Travels With The Chels – Porto

Chels have been dining consistently at the top table of European football for nearly eight years now. Those hideously short, turn of the century, UEFA Cup campaigns are largely forgotten by all but the most masochistic of our fans.

And there are a couple of teams that we seem to keep bumping into on our travels. One of them is Porto. Therefore, when discussing European trips there with friends we tend to tag them “Porto 1”, “Porto 2” or “Porto 3”. Or indeed “my Porto” and “your Porto”.

One friend managed to get so uproariously drunk during the course of Porto 1 and Porto 2 that he missed the games on both occasions.

There was a hiatus of four years between my last foray into Europe with Chels, the unspeakably awful trip to Seville for the Real Betis game and the trip which is the subject of this piece. A lot had happened in those intervening years. I had moved to London permanently. I had had my heart broken by The Former Mr Baby.

It had been discovered that the arthritis uncovered following the cartilage damage sustained on the way home from Seville was so serious that it was going to impose certain lifestyle limitations, necessitating a move from the Harding Lower to the West Stand.

2009 had been a really bad year generally. Someone picked me up in a bear hug at the FA Cup Final and fractured one of my ribs. Friends and family kept getting ill, having accidents, or actually dying and poor Old Mother Baby thought she’d pulled a groin muscle which eventually turned out to be a fractured hip necessitating replacement, had a heart attack after the op and was in hospital for 6 weeks.

I had had no holiday and was determined to get away by the end of the year even if it was just for a couple of days. And when the group stage of the Champions League was drawn and we pulled out Porto, I made arrangements to go over for three nights courtesy of everyone’s favourite reliable travel provider (starts with an “Ex” and ends in “pedia”).

However, given that many friends had already sated themselves on Porto 1 and Porto 2, this was going to be a solo trip and in order to cut down on time off, I arranged to fly out on the Monday evening after work.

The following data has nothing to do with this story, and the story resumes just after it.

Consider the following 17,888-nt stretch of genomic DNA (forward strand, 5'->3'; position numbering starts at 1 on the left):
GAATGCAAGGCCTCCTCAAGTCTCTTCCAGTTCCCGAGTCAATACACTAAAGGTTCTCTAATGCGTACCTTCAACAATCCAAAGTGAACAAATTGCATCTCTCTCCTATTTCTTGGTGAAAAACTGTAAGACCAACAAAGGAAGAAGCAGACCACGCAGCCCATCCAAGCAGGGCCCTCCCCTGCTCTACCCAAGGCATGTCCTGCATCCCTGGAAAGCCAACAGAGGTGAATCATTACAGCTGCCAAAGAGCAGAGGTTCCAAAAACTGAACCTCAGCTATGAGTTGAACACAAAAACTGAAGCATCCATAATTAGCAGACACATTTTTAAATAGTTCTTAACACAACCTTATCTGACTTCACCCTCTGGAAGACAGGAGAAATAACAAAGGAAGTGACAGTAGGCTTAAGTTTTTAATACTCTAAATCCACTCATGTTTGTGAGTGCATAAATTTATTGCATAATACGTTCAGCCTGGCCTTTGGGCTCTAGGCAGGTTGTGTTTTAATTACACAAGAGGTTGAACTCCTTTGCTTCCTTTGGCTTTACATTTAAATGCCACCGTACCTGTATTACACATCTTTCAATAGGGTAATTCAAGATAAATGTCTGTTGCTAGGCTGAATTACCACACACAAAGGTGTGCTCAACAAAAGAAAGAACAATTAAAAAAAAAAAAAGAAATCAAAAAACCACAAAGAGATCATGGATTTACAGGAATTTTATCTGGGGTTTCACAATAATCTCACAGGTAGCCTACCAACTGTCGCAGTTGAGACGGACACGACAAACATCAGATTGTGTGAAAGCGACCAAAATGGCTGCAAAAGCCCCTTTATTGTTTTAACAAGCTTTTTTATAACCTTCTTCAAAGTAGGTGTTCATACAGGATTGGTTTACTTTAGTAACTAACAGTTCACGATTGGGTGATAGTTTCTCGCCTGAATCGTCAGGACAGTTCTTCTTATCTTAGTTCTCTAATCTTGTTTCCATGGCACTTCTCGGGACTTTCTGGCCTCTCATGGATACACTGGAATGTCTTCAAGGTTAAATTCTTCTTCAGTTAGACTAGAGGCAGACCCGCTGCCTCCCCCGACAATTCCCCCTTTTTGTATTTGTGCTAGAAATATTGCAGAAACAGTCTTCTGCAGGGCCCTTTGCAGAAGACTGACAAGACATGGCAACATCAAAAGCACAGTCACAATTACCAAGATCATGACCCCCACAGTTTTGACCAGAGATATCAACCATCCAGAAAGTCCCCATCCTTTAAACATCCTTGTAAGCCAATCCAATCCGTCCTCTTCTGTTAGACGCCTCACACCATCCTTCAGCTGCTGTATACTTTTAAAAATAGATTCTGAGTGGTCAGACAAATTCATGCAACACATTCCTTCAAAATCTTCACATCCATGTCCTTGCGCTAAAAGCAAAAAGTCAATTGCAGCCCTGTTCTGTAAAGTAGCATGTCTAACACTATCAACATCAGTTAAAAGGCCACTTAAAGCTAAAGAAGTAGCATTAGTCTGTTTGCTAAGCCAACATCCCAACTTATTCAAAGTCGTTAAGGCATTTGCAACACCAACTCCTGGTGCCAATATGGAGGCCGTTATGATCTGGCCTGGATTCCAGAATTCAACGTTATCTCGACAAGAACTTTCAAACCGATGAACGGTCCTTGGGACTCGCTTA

I arrived in Porto after ten pm on a misty night and found myself a cab into town. I spoke virtually no Portuguese. The cabbie spoke no English. So we ended up having a nice chat in French (and I was glad to be reunited with the word “brouillard” to describe the weather). He dropped me off at the hotel, I negotiated my way through check-in and was glad to get to bed.

The great thing about turning up a couple of nights before a European game is a chance to have a good look around the city you’re staying in.

Next morning after a decent breakfast I set off to explore via the City Sightseeing tour. Jolly cold on the top deck – it was November, after all – but it looked like a really nice place and the tour took us out as far as Boavista, an aptly named place, when the sun shines. It also took in the port lodges on the way back into town and I resolved to visit one the next day.

After a quiet afternoon at the cathedral, and a delicious dinner at one of the recommended restaurants, I had an early night. I don’t think my liver’s ever had it so good on a European trip.

The next morning I woke to see rain teeming from the skies, and the trip on the tour bus round to the port lodges wasn’t quite so pleasant. I decided to go to Croft’s which was a bit further up the hill, but had the merit of not charging for admission.

By the time I’d walked up there in the rain I felt distinctly chilly and was delighted to be welcomed with a glass of white port and a roaring fire. The tour was a fascinating experience – I was mesmerised by one huge barrel which stored the equivalent of 146,000 bottles. Freezing cold in there, though. Must have been the chalk walls.

On the way back down the hill I met a group of fellow fans looking lost in their search for Crofts, so at least I was able to point them in the right direction. And still the rain teemed down. There was only one thing for it. A pre-match visit to the shops in Santa Caterina. There are two things I really want to do when Porto 4 comes along. Firstly go to Sandemans (the lodge with the famous label of the mysterious caped man), and secondly take a suitcase so I can lug a load of bargains back with me.